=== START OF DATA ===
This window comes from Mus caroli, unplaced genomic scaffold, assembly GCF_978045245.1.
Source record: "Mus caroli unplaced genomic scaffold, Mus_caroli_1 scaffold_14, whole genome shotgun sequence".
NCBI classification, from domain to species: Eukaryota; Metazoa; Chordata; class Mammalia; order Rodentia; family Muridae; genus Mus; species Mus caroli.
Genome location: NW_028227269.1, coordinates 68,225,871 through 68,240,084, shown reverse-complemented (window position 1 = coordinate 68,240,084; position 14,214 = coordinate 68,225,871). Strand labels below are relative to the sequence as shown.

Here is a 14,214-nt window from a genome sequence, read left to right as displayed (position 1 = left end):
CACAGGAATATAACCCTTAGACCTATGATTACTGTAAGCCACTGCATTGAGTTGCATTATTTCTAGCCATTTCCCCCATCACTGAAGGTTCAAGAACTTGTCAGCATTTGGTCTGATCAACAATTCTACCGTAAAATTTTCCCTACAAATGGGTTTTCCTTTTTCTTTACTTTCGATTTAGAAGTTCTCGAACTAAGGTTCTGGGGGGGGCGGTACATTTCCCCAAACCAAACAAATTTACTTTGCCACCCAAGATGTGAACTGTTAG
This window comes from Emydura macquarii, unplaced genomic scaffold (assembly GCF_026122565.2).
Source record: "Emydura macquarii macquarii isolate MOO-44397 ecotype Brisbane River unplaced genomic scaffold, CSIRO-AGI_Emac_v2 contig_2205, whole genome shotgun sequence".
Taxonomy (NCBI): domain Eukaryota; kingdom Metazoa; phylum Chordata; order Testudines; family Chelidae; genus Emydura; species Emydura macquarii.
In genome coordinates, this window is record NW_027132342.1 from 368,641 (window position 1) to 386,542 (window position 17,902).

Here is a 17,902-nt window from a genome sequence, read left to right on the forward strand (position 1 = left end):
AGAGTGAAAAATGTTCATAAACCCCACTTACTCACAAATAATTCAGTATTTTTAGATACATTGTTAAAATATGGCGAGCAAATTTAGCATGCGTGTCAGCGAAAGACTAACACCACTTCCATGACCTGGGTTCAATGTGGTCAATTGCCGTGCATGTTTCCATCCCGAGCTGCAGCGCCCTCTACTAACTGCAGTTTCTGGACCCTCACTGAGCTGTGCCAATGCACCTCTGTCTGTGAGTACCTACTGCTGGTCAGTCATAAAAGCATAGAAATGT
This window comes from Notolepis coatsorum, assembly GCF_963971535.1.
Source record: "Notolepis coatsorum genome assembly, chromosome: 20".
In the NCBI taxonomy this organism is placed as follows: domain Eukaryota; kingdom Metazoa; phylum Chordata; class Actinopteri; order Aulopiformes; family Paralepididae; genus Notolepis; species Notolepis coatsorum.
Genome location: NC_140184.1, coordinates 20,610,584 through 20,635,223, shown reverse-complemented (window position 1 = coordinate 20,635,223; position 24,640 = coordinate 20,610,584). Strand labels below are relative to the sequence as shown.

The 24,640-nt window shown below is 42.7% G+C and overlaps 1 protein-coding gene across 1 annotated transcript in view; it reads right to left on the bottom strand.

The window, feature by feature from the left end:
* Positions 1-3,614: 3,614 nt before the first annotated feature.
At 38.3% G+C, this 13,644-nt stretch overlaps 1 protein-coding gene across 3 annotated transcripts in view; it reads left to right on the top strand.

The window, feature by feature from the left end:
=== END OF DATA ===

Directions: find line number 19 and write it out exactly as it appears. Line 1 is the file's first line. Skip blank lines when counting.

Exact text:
* Positions 1-3,614: 3,614 nt before the first annotated feature.